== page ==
The first inkling that amateurs might be able to catch these elusive "optical transients" came in January 1999 when a University of Michigan robotic telescope slewed to the location of a burst just a few seconds after it started. What the telescope saw stunned most astronomers. The optical light from the GRB was 8.9th magnitude -- visible in a good pair of binoculars if anyone had been looking. The detection was made possible thanks to a rapid localization of the burst by the Italian-Dutch BeppoSAX satellite. The coordinates were transmitted electronically to the telescope via the Gamma-ray Burst Coordinates Network (GCN), operated by Scott Barthelmy at the NASA/Goddard Space Flight Center.

Left: In January 1999 one of the most powerful cosmic explosions ever recorded bathed the earth in gamma rays. The burst -- called GRB990123 -- was so intense that its visible light could have been seen through common binoculars. [more information]

Now, thanks to the efforts of NASA and the American Association of Variable Star Observers skilled amateurs around the world are going to be plugged into the GCN, too.

"We're working on a program to instantly notify amateur astronomers that a gamma-ray burst has taken place," says Janet Mattei, director of the AAVSO. "As soon as the AAVSO receives email from Goddard that a burst has been detected, we will page participants with the coordinates and also distribute that information by email."

"If anyone is interested and they have a telescope and a CCD camera they can participate. The more the merrier!"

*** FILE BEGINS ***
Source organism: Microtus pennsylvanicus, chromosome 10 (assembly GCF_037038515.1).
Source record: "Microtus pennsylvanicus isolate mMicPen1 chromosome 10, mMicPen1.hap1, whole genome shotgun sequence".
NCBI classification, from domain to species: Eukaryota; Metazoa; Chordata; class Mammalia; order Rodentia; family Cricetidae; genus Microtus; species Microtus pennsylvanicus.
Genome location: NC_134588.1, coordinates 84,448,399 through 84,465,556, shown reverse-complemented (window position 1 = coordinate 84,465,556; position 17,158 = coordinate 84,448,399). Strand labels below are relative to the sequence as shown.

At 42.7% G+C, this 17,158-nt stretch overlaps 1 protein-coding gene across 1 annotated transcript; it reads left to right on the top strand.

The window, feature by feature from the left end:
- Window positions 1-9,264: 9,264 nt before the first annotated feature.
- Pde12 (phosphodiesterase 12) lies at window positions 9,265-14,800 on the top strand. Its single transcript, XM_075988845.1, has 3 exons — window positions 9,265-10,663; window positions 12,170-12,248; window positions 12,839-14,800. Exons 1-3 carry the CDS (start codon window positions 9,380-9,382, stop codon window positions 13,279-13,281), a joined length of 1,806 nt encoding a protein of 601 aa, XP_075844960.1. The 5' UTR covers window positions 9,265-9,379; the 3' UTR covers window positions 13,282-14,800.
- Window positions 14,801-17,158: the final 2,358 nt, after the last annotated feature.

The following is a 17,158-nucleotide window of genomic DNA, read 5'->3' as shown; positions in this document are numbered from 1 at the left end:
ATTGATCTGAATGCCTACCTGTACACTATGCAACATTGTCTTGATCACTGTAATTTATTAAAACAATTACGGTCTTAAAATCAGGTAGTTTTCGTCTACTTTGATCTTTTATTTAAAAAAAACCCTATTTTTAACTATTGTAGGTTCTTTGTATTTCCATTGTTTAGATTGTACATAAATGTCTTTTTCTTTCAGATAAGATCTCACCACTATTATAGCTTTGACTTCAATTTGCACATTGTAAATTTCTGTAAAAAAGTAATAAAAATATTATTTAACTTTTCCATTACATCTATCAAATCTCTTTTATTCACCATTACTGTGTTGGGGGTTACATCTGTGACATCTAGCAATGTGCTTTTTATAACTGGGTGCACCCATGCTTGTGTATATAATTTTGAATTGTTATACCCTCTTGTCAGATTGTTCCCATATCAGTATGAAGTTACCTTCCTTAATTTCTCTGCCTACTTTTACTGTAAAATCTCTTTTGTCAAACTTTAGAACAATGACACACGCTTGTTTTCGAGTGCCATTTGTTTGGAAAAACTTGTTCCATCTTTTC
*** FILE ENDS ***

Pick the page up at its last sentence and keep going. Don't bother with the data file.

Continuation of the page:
Mattei and NASA/Marshall's Jerry Fishman also have organized an unusual meeting in Huntsville, Alabama next month -- the High-Energy Astrophysics (HEA) Workshop for Amateur Astronomers. Unlike previous HEA get-togethers, this one is targeted exclusively at amateurs. A group of expert research scientists in the field will deliver two full days of lectures and demonstrations on April 13-14 intended to acquaint participants with the basics of high-energy astronomy so that the participants themselves can disseminate this information to students and the public.The amateur gamma-ray burst network will be an important topic of discussion.

Dr. Chryssa Kouveliotou, director of the Universities Space Research Association, working at NASA's Marshall Space Flight Center first suggested the involvement of amateurs in gamma-ray burst research during a visit by her and her late husband (Dr. Jan van Paradijs) with Janet Mattei two years ago.